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My Story by Wayne Barker - Manchester Ex Boxers Association

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My Story by Wayne Barker

My Story by Wayne Barker

Expelled from school and always in a scrape or a scrap, no-one knew what to do with 12 year old Salford tearaway Wayne Barker, but his dad had the solution, he gave him to the gypsies to rear as one of their own!! Life with the legendary “Big Just” King of the Gypsy’s, suited young Barker just fine and set him on the road which led to the dark and dangerous world of bare-knuckle fighting, professional boxing and eventually prison. Barker has emerged from his extraordinary adventures intact, his scarred face only telling part of his amazing story.

His journey began when he was handed over to Big Just whose seat of power was a humble gypsy encampment on the banks of the Manchester Ship Canal in Partington.

Wayne commented: “I thought I was just a normal boy although most people thought I was abnormal. I liked a scrap like most kids around me at that time, but I was the only one expelled from school for it! My father was a notorious Salford hard man who no-one messed with, but not even he could control me so he and an old Manchester character call Curly Lowe took me to a gypsy man called Hughie Burton (Big Just) to see if he could break me”.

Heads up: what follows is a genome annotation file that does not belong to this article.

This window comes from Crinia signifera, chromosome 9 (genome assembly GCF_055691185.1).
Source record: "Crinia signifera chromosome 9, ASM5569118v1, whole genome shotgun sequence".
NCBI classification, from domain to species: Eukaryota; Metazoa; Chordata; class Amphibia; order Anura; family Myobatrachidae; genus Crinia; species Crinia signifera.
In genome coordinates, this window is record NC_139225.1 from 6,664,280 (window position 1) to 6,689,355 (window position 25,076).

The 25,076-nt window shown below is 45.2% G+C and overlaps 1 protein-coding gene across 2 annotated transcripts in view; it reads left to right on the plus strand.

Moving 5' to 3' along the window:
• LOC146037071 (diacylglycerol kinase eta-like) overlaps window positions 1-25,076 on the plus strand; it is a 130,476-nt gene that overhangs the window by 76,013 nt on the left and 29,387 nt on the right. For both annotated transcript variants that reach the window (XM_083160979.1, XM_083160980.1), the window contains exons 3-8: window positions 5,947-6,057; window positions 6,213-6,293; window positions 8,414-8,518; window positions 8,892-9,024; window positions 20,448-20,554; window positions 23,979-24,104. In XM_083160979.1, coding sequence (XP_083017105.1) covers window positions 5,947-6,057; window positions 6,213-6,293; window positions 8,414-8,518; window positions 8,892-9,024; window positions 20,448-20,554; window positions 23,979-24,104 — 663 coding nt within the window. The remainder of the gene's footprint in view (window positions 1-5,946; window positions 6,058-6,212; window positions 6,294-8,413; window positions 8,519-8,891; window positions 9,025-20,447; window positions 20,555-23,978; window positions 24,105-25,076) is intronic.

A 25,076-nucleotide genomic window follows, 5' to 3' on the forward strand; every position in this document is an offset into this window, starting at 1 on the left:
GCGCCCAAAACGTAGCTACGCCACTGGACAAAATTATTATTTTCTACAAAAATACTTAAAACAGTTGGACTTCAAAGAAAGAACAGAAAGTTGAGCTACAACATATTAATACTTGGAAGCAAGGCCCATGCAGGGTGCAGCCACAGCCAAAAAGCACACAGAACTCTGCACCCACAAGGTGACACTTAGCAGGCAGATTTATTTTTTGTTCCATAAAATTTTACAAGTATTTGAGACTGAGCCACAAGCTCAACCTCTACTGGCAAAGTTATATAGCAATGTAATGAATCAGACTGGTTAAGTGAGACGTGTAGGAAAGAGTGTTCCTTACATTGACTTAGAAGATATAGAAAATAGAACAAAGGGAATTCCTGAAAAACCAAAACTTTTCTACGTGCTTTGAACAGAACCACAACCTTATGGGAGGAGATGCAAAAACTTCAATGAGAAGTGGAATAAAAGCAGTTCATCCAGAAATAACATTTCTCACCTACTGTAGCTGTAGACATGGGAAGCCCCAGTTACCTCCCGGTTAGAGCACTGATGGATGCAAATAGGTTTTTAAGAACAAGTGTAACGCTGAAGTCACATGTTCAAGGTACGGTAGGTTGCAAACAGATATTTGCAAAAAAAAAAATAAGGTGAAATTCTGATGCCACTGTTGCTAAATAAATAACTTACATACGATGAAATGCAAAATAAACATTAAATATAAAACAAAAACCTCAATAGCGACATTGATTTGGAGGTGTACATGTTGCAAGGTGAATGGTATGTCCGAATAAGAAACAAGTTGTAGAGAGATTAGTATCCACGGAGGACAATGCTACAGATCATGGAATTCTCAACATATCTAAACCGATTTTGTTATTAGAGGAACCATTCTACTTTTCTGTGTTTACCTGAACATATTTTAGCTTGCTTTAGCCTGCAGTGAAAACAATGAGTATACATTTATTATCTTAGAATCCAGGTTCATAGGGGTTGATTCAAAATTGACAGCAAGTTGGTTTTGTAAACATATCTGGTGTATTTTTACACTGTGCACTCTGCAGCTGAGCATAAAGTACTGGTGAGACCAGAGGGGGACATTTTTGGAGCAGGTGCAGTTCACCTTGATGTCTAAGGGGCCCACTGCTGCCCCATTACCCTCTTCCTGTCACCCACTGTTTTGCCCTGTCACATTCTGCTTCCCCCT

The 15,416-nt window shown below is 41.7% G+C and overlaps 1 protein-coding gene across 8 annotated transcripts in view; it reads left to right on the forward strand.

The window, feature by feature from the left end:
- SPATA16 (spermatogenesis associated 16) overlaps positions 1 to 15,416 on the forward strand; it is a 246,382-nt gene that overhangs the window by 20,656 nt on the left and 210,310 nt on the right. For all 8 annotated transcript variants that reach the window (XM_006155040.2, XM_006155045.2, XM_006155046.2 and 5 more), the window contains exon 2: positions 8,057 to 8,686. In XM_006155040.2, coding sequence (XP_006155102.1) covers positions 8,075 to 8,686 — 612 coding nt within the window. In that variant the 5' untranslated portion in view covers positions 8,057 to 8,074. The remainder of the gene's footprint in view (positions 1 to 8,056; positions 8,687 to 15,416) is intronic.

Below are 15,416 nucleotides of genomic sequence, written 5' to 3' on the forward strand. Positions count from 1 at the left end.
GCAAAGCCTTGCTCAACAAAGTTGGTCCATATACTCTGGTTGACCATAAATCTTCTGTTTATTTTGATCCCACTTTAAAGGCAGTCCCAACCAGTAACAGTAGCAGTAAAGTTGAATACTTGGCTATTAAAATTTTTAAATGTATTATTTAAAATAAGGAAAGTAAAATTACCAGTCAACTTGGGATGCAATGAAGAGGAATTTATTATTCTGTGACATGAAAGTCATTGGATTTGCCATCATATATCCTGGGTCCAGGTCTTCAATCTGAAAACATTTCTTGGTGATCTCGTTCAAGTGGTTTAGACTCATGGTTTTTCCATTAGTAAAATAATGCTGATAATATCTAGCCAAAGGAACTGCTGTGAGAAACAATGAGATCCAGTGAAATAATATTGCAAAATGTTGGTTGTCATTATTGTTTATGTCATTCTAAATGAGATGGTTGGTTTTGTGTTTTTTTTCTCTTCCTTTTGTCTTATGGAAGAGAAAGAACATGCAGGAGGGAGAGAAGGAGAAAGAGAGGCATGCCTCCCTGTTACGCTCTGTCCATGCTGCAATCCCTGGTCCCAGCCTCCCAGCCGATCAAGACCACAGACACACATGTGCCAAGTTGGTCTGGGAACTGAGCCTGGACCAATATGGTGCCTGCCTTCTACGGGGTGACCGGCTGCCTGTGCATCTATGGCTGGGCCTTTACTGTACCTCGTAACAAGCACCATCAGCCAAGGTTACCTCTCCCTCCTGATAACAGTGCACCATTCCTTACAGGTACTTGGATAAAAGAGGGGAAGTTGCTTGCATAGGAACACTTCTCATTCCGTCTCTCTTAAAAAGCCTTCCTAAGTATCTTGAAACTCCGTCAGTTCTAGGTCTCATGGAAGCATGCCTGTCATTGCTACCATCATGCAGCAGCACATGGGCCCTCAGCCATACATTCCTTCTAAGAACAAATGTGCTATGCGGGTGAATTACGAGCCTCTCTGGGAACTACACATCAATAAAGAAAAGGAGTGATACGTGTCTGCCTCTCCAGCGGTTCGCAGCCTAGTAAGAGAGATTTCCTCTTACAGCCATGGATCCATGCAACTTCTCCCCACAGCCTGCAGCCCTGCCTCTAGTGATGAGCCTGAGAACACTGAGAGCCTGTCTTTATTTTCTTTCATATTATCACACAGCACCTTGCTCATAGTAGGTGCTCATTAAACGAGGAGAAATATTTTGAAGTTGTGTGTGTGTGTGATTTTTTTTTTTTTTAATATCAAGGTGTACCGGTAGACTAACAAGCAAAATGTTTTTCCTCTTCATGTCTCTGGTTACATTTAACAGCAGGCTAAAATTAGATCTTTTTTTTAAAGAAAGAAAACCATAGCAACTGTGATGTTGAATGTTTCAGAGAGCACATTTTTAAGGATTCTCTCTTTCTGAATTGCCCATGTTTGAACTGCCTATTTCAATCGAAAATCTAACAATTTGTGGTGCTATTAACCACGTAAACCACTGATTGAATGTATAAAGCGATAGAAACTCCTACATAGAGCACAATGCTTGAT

“I was just deposited there for the want of a better expression. I never went to school I just worked and was accepted into that culture. I grew up with it and saw an entirely different way of life to anything I had ever seen before – messing with horses and fighting became my way of life.”

A shock was in-store for Wayne when Big Just’s son Eugene told him that he was to have his first purse fight one day at the age of 14!! Wayne commented: “I will never forget that forty nine men paid £1 a piece to watch me fight. It was winner takes all and I fought a big Irishman called Jimmy who was in his mid-thirties. To be honest I was scared to death! On the morning of the fight I was sat on the grass wondering what I had gotten myself into, but I got into it. We had gloves on and in the 11th of the three-minute rounds I beat him to a standstill and won myself £49…… £49! I thought I was a millionaire”!! Wayne now considered himself a man.

In the early 70’s before he’d even reached the age of fifteen, he already owned a drove a Transit van and was earning more than his father at up to £150 a week.

“I was going all over the country to fight, even as far away as Phoenix Park and Smithfield’s Market in Ireland. Fighting became my way of life. I would be pit against a fighter roughly the same size and weight as myself and I’d bet £15, £20 £30, £50 – as much money as I could afford to lose”.